'Internet of things' can boost US manufacturing might
Cyber issues are global issues
I commend the President-elect's vow to address one of the biggest threats to our nation, but what he didn't say out loud is that this issue needs to be discussed with the international community. Cyber threats don't flinch at geopolitical borders; the U.S. can't go it alone. Cyber issues are global issues, and therefore they need to be addressed among the broader international community.
Having dialogues about cyber issues domestically is certainly nothing new. Events being held around our nation aim to convene policymakers and technologists to start the dialogue and build trust. But the discussion needs to ascend to the international level. Here are three areas where the U.S. should engage with the international community.
While many have discussed the benefits of artificial intelligence (AI) at length, in practice AI leads us to some very difficult societal challenges. For instance, using AI to personalize the consumer experience (think personalized deals based on how you shop) also raises valid privacy concerns.
Giving machines AI to perform tasks us humans might find trivial, tiring and boring can improve efficiency and quality of performance, but what happens when AI is used in situations where our safety depends on the technology (think self-driving cars).
Last October, international policy experts at the Carnegie Endowment for International Peace teamed up with technologists at Carnegie Mellon University to host the first session of the Carnegie Colloquium, a discussion of hard questions about the role of artificial intelligence in the consumer world and, to a more serious extent, the role of AI in military weaponry. Is there ever an instance where a human role isn't necessary as autonomous weapons choose targets? While this event cultivated some necessary conversations around these topics, the event alone isn't enough; there need to be more.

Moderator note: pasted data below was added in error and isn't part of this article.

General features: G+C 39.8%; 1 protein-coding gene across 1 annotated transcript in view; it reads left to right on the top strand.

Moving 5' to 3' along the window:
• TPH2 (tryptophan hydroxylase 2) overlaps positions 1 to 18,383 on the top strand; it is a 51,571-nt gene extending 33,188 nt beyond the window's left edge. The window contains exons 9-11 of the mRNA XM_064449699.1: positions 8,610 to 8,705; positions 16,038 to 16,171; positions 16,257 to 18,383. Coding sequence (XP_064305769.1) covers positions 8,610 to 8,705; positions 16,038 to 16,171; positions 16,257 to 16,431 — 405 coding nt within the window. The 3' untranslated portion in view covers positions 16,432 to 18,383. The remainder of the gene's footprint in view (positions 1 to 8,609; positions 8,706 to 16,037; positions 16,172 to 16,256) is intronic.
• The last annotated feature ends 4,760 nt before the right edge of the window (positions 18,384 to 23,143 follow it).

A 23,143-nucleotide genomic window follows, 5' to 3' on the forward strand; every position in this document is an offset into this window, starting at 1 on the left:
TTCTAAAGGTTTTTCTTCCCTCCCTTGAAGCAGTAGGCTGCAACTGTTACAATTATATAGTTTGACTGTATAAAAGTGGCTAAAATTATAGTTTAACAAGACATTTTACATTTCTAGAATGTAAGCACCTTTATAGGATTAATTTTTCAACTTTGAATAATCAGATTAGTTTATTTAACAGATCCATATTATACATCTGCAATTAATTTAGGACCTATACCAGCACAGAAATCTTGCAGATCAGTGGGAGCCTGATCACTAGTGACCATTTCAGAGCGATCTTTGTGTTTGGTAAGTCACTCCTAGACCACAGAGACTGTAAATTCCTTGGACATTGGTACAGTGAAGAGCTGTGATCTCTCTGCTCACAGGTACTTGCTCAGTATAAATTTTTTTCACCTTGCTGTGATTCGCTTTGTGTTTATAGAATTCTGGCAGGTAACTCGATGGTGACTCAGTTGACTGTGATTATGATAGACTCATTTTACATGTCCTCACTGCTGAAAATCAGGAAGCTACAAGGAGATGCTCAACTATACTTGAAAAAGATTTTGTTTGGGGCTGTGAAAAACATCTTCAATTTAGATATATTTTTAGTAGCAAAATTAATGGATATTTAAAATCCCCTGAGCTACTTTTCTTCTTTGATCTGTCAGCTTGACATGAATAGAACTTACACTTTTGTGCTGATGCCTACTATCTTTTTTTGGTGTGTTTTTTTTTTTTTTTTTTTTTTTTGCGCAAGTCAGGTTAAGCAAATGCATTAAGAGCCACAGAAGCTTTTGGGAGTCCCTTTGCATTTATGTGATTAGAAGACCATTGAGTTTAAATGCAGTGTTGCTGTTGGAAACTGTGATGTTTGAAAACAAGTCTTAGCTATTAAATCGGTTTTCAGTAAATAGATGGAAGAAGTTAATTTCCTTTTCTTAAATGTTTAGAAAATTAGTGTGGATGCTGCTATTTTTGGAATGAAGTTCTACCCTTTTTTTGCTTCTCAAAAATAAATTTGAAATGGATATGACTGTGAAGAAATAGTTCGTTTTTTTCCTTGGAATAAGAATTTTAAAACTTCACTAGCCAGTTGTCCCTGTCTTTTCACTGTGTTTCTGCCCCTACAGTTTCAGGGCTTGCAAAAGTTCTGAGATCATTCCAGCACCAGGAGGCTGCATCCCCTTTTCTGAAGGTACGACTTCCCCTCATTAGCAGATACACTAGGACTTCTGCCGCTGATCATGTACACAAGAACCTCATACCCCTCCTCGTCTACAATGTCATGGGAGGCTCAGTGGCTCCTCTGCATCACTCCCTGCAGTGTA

This year marks a milestone in the Internet's history with the transition of the Internet Assigned Numbers Authority function from the U.S. Department of Commerce to an international stakeholder body.
Meanwhile, a trend toward more data localization and other efforts to impose technological sovereignty continues worldwide, reshaping the Internet's architecture at various layers.
This raises a big question: What does the future of Internet governance look like in a post IANA transition world? Policymakers, domestic and international, need to be ahead of this discussion.
During the Cold War, the increasing stockpile of nuclear weapons by the US and Russia led to the adoption of nuclear deterrence, policies that forestalled any enemy attack. Today, the increasing threat of cyber attacks necessitates a policy on cyber deterrence. The broader framework of deterrence includes deterrence by denial - making it physically and/or digitally difficult for an enemy to achieve their objective by securing the target. In the case of cyber threats, this involves making systems as secure as possible.
A unique aspect of this debate is determining and addressing the density of vulnerabilities in systems, and whether adversaries can exploit them. How can nations spot and fix vulnerabilities faster than an adversary? And how can nations build up and maintain enough cyber talent to monitor and secure these systems?
Today, the second session of the Carnegie Colloquium - held at Carnegie Mellon University in Pittsburgh - will foster discussions around these latter two areas. Experts from around the world will be debating questions about the future of the Internet, focusing on both the future of Internet governance and cyber deterrence. In the spirit of openness and inclusion, anyone with Internet access may watch this colloquium this Friday and participate in the discussion online.
Finally, these kinds of discussions are immensely important, not just for the purposes of sharing international perspective, but also the melding of policy with technology. Oftentimes, technology is created without any input from policymakers. Policies are then enacted after the fact. On cyber issues, we need to be building policy into the technology, getting in on the ground floor instead of trying to retrofit. We need to be entangling policy and technology from the start.
As President-elect Trump sets his new administration and other nations look to increase their focus on cybersecurity and other technological issues, we hope that these discussions will better inform the ongoing thinking about how technology affects global society and diplomacy.
David Brumley is the director of CyLab, Carnegie Mellon University's security and privacy institute.
The views expressed by contributors are their own and not the views of The Hill.